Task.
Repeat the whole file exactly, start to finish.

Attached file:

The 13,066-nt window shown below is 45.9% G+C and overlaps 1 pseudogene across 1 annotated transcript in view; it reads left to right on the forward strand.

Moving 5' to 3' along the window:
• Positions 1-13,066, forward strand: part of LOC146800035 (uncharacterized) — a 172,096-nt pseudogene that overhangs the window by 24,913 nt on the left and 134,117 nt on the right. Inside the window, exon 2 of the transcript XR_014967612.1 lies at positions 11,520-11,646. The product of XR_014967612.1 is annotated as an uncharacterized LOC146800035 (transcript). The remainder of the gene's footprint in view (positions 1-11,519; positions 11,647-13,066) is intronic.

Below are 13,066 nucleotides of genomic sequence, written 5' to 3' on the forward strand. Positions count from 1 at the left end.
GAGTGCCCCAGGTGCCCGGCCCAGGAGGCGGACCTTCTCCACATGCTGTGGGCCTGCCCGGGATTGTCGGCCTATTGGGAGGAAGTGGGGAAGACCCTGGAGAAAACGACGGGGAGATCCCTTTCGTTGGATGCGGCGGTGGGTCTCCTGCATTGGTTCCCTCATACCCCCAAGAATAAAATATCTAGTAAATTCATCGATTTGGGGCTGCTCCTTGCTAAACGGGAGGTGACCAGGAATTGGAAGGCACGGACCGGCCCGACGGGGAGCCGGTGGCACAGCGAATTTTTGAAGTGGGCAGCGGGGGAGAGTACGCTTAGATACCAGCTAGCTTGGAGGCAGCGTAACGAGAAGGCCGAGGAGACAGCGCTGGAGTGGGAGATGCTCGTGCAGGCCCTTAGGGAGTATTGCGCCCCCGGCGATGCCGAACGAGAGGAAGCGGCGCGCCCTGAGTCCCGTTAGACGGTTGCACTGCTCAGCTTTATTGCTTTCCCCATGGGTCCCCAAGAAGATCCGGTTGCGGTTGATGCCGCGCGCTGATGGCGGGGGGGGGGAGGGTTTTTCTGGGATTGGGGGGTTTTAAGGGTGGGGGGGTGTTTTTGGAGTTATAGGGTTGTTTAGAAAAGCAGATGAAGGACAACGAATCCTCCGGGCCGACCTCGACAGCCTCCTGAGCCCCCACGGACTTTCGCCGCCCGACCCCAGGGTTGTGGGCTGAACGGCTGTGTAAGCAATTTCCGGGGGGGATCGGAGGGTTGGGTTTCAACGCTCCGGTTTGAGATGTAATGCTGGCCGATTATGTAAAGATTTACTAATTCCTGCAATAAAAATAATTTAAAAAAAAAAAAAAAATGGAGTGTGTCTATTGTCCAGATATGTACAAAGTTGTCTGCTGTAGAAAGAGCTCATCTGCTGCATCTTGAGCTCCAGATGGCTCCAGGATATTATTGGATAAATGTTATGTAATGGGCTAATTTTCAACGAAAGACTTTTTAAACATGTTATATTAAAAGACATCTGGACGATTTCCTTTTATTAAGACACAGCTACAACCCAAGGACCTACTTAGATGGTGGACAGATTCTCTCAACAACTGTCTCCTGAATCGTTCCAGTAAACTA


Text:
The 13,066-nt window shown below is 45.9% G+C and overlaps 1 pseudogene across 1 annotated transcript in view; it reads left to right on the forward strand.

Moving 5' to 3' along the window:
• Positions 1-13,066, forward strand: part of LOC146800035 (uncharacterized) — a 172,096-nt pseudogene that overhangs the window by 24,913 nt on the left and 134,117 nt on the right. Inside the window, exon 2 of the transcript XR_014967612.1 lies at positions 11,520-11,646. The product of XR_014967612.1 is annotated as an uncharacterized LOC146800035 (transcript). The remainder of the gene's footprint in view (positions 1-11,519; positions 11,647-13,066) is intronic.

Below are 13,066 nucleotides of genomic sequence, written 5' to 3' on the forward strand. Positions count from 1 at the left end.
GAGTGCCCCAGGTGCCCGGCCCAGGAGGCGGACCTTCTCCACATGCTGTGGGCCTGCCCGGGATTGTCGGCCTATTGGGAGGAAGTGGGGAAGACCCTGGAGAAAACGACGGGGAGATCCCTTTCGTTGGATGCGGCGGTGGGTCTCCTGCATTGGTTCCCTCATACCCCCAAGAATAAAATATCTAGTAAATTCATCGATTTGGGGCTGCTCCTTGCTAAACGGGAGGTGACCAGGAATTGGAAGGCACGGACCGGCCCGACGGGGAGCCGGTGGCACAGCGAATTTTTGAAGTGGGCAGCGGGGGAGAGTACGCTTAGATACCAGCTAGCTTGGAGGCAGCGTAACGAGAAGGCCGAGGAGACAGCGCTGGAGTGGGAGATGCTCGTGCAGGCCCTTAGGGAGTATTGCGCCCCCGGCGATGCCGAACGAGAGGAAGCGGCGCGCCCTGAGTCCCGTTAGACGGTTGCACTGCTCAGCTTTATTGCTTTCCCCATGGGTCCCCAAGAAGATCCGGTTGCGGTTGATGCCGCGCGCTGATGGCGGGGGGGGGGAGGGTTTTTCTGGGATTGGGGGGTTTTAAGGGTGGGGGGGTGTTTTTGGAGTTATAGGGTTGTTTAGAAAAGCAGATGAAGGACAACGAATCCTCCGGGCCGACCTCGACAGCCTCCTGAGCCCCCACGGACTTTCGCCGCCCGACCCCAGGGTTGTGGGCTGAACGGCTGTGTAAGCAATTTCCGGGGGGGATCGGAGGGTTGGGTTTCAACGCTCCGGTTTGAGATGTAATGCTGGCCGATTATGTAAAGATTTACTAATTCCTGCAATAAAAATAATTTAAAAAAAAAAAAAAAATGGAGTGTGTCTATTGTCCAGATATGTACAAAGTTGTCTGCTGTAGAAAGAGCTCATCTGCTGCATCTTGAGCTCCAGATGGCTCCAGGATATTATTGGATAAATGTTATGTAATGGGCTAATTTTCAACGAAAGACTTTTTAAACATGTTATATTAAAAGACATCTGGACGATTTCCTTTTATTAAGACACAGCTACAACCCAAGGACCTACTTAGATGGTGGACAGATTCTCTCAACAACTGTCTCCTGAATCGTTCCAGTAAACTA